Have Effective 1:1s

  • Start Today
    A study from Microsoft’s Workplace Analytics  team found that it’s never too late to create a new norm around having longer and more frequent one-on-ones—it actually helped to keep employee workloads manageable.

  • Use Viva Insights for Managers
    Features in “My Team” will prompt you to schedule time to connect with your team, among other useful reminders and insights.

  • Show You Care
    At Microsoft, we embrace a management framework of “Model, Coach, Care.” And in the pandemic we learned just how critical the “care” component was.

    • To reinforce that you care about people, show up to syncs on time and refrain from rescheduling if possible.

  • Make Space
    It’s easy to turn one-on-one syncs into working sessions, but this is your time to put the person before the work.

    • Ask curious questions about how people are doing, what they need, and how you can support their career goals.

  • Personalize It
    You can’t apply a one-size-fits-all approach to one-on-ones. An approach that energizes Jamal may exhaust Mary.

    • Workplace experts like Frances Frei point out that remote employees may need more one-on-one time.

    • With each individual, experiment with cadence, approach, duration, and location to hone in on the most effective approach.

Meeting Type: Team Building & Bonding

Can it Be Asynchronous? No
Style to Prioritize: In-person

Team building is about becoming more efficient, effective problem solvers together. Team bonding is about creating trust and building social capital .

  • Key Idea:  And both actions are important: employees who have thriving relationships with their immediate team members report  better wellbeing and higher productivity.

    • To learn more about designing a team on-site, check out this guide .

  • Org-wide meetings  intended to build social capital and communicate company culture should be synchronous, and leaders should encourage in-person attendance when possible.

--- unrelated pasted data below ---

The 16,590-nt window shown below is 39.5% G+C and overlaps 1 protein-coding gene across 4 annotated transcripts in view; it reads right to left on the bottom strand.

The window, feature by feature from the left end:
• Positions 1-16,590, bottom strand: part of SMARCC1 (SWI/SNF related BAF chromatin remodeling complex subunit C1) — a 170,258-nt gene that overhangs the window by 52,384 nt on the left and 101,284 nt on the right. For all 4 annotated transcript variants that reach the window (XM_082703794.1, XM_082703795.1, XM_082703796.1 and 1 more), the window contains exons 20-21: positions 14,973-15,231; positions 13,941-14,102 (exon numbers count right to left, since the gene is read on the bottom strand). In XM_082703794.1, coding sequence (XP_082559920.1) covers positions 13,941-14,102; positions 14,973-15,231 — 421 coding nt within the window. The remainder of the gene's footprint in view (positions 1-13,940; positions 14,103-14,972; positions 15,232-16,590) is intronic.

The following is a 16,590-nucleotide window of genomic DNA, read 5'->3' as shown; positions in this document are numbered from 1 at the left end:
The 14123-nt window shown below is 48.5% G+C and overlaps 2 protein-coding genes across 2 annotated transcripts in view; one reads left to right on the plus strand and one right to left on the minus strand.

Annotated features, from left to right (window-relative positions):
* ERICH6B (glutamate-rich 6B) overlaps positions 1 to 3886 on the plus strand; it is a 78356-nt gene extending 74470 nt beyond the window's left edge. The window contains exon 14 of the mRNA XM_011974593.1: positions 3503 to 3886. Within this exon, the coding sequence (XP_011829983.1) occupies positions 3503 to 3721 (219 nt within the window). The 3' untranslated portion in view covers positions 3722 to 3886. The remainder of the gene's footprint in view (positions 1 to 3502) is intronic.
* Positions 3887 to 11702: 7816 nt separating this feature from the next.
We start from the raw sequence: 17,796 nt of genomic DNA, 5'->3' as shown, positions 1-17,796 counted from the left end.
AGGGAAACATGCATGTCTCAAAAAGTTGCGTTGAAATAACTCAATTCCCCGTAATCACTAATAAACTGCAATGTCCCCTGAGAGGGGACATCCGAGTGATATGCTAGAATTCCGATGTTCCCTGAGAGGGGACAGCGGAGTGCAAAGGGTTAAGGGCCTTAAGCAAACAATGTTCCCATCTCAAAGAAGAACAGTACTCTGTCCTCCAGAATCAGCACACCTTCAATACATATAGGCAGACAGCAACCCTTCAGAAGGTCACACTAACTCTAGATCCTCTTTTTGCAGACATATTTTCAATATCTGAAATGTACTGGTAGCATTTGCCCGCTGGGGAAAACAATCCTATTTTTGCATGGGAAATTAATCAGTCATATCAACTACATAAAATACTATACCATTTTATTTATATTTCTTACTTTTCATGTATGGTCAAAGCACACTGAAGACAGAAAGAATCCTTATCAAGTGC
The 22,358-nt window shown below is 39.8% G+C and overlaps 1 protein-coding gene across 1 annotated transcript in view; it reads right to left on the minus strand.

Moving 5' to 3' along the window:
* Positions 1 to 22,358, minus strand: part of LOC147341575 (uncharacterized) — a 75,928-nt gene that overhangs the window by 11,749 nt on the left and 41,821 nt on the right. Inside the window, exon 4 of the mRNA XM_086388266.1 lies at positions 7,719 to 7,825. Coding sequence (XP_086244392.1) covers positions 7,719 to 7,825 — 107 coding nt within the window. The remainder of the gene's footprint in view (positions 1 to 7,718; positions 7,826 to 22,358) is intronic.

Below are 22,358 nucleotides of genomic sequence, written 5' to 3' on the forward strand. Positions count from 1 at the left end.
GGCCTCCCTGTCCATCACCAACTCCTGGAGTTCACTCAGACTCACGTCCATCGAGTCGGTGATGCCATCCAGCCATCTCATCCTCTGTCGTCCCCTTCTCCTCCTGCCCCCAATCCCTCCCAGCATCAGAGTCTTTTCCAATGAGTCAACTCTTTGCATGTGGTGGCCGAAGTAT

• Occasional off-site events are an option, but so is designating a single day of the month on which as many people as possible come to the office.

  • For team meetings,  an hour is a good time frame, but bonding activities can be as short as 15 minutes.

    • A gathering of almost any size can serve to build social capital, although care must be taken to be inclusive so that no one feels left out.

    • Leaders will need to leverage their creativity and sensitivity to design experiences that are enjoyable for everyone.

Organizing Effective Team-building and Bonding Exercises:

  • Think about what outcome you’d like to achieve. Want people to get to know each other better? Want them to tackle unique, fun challenges and work together in novel ways?

  • Consider activities that allow employees to share something they’ve learned with the team. It’s informative for everyone and develops communication skills for the presenter.

  • Encourage , rather than require, attendance by making events enticing in the first place. (As Microsoft CVP Jared Spataro points out in this recent keynote , free food can go a long way.)

  • Find times that don’t disadvantage parents or other people with evening obligations and think beyond happy-hour drinks—trivia challenges and other games are more inclusive ice breakers.

  • Go first when it’s time to share or contribute something personal to encourage others to participate.

  • Look for opportunities to pair up employees who don’t normally work together. Ask them to gather info about each other and then share it with the group.


Flexibility is a cornerstone of this new era of work, and optimal meeting arrangements won’t always be possible. But it’s helpful to know what approaches are most likely to yield the best results, and to strive for an ideal form of collaboration.